Blow too soft, and your solution will just wiggle and vibrate in the wand, never bowing out to become a bubble at all. Eventually the solution in the wand will simply evaporate, and you’ll have spent a lot of time blowing with no bubble to show for it. Now a master storyteller can use this effect to his or her advantage. Get the right amount of solution on the wand and then just vibrate the blazes out of it with a gentle blow, tantalizing your audience, who is going to wonder if anything will every come of it. Just when it looks like the solution has almost evaporated too much to work, you pick up the airflow and form the bubble right before their eyes. Or, you might just keep it vibrating, a red herring, and simply let it dissolve out of the wand. Better be sure of your skills, though, because you want your audience to know you blew it, not to think you blew it.
And do you recall how if you blow at one intensity you get a single bubble, and if you blow with a different push you get a string of small bubbles? In fact, you can even get a series of medium bubbles if you find that narrow mid-range.
Dramatically, you can drop a lot of little bits of information, a few mid-sized bits of information, or one big bit, all with a single blow. (Killed 7 with one blow!). These are the Multi-Appreciation-Moments (M.A.M.) in which a single dramatic movement, passage, or discourse propels more than one dramatic element into the story.
Bubbles have size. The size of a bubble, in writing as in soap (or in writing “soaps”), depends primarily on the size of your wand and the huff in your blow.
Short stories are one size wand. Mini-series are another. Haiku are still one more. Each one has a maximum size of bubble it can produce, no matter how hard you blow. But size isn’t everything. There is such a thing as the beauty of perfection. Your idea is your solution, your format is your wand; try to make sure not to blow too hard for the wand/solution ratio you are using.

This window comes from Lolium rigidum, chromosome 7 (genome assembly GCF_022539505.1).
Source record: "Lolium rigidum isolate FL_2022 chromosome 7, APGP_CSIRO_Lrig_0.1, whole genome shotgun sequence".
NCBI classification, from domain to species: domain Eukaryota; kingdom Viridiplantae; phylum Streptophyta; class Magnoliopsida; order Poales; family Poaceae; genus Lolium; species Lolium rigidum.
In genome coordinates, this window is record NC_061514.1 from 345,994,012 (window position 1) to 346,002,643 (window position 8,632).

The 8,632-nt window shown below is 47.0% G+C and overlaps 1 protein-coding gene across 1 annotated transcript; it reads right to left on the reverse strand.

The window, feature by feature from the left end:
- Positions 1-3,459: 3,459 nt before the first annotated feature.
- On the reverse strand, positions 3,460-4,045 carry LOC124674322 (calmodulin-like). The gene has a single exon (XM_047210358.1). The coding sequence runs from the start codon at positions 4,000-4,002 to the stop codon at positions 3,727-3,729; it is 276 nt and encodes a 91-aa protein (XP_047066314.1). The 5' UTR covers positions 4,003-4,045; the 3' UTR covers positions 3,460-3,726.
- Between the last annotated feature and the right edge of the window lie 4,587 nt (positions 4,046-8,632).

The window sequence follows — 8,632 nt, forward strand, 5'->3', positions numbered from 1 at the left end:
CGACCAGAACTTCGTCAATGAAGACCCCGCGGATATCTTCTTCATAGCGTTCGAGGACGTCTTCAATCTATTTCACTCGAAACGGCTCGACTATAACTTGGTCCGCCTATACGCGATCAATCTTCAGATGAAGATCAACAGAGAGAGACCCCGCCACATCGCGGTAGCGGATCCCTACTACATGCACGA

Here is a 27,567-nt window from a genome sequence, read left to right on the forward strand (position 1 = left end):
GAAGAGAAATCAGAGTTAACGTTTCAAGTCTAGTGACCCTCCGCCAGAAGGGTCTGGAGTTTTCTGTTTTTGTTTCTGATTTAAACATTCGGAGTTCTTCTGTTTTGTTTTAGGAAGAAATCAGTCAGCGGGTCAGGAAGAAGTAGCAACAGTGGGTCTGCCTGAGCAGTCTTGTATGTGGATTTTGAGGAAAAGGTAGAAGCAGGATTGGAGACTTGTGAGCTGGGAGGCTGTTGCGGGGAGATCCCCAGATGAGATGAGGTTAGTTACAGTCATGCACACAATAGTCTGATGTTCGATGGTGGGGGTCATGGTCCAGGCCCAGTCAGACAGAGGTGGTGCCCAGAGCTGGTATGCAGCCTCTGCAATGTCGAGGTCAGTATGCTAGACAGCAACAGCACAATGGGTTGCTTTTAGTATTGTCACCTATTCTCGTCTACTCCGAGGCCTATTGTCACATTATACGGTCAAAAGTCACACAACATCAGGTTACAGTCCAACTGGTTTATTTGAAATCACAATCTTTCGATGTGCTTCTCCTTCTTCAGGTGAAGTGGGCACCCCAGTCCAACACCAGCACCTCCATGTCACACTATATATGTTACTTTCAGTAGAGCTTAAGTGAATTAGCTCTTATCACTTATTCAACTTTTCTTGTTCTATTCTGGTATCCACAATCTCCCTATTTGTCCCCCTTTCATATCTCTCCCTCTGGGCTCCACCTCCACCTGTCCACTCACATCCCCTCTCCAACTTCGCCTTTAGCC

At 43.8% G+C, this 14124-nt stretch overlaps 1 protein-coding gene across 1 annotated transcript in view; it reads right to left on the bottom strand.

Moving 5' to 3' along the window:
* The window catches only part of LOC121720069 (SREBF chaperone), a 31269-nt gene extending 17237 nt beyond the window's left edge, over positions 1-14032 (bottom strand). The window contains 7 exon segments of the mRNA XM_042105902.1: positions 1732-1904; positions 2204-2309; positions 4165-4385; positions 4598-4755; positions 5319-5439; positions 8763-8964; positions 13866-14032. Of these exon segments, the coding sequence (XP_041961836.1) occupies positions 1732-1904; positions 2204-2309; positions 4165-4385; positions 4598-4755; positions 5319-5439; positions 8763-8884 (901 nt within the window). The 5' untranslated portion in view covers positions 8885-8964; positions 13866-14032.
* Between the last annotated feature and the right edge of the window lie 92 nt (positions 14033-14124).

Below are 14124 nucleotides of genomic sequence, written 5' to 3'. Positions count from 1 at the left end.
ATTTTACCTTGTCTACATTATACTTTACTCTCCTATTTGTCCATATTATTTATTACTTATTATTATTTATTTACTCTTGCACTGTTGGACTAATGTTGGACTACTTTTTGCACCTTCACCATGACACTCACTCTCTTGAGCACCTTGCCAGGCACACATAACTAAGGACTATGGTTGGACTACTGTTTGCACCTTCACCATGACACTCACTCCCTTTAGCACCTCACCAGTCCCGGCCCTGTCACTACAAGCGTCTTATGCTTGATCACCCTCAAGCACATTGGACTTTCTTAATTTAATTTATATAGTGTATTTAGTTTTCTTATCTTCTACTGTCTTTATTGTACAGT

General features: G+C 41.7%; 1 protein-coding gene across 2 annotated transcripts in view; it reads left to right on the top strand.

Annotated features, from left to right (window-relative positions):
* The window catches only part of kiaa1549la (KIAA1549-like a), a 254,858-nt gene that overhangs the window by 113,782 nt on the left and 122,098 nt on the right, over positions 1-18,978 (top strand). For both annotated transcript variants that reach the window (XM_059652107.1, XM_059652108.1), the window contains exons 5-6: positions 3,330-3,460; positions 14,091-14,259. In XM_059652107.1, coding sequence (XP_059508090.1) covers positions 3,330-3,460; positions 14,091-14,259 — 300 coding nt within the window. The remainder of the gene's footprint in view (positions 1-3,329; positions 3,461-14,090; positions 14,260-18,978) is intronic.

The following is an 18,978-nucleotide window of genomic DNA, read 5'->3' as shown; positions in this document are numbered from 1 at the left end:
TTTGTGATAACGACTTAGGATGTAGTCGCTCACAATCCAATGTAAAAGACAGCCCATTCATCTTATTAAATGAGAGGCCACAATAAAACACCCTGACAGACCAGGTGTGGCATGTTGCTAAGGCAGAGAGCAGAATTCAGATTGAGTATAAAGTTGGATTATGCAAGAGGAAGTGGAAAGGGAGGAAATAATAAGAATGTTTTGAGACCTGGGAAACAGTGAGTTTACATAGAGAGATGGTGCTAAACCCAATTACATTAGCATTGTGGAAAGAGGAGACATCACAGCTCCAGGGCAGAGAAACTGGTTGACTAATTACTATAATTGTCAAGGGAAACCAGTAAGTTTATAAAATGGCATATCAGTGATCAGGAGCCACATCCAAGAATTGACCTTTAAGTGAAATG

Surface Tension – wonderful phrase, that! Someone should use that for a title. More wonderful still is the way it works. Stories are about structure and passion. Your solution is about water and soap. Too much water and nothing happens. Too much soap and it all glops up. When you get the right mix of structure and passion, you’ve got the right raw material for a great bubble.
What holds the surface of the bubble together is the attraction among the soap and water molecules. What keeps it from collapsing is a slightly higher pressure on the inside than on the outside. A larger bubble has more tension because there is more surface. And yet, the total surface area of a collection of smaller bubbles far exceeds that of a single bubble occupying the same space. In addition, smaller bubbles are more stable, lasting far longer.
Use big bubbles for big events of singular identity with a limited life span. Use smaller bubbles collectively as a consistent foundation of longer duration.
Put your ear to the soap foam on dishwater or a hot bath, and though the mass remains largely constant, you can hear the satisfying snap, crackle, and pop of individual bubbles as they burst. Such formations can add stability to your story, even while providing an underlying level of surface tension, punctuated by hundreds of tiny eruptions. In addition, you can shape foam into all kinds of complex forms, while the shape of individual bubbles is far more limited.
While bubbles, on their own, are usually round, if you dip a bent piece of wire (such as a clothes hanger) in solution, you can create triangles, squares, and even approximations of hyper-cubes!
Although one might argue that the film from one wire side to the next does not comprise a bubble, and the enclosed area of such a shape does not either, guided by these outside influences a shaped bubble may indeed occur within the space bounded by the wires that doesn’t directly touch the wires. One shape, for example, may create a square bubble within another bubble. So, although the larger bubble is directly connected to the wires, the inner bubble is only connected to the planar surfaces of the outer bubble.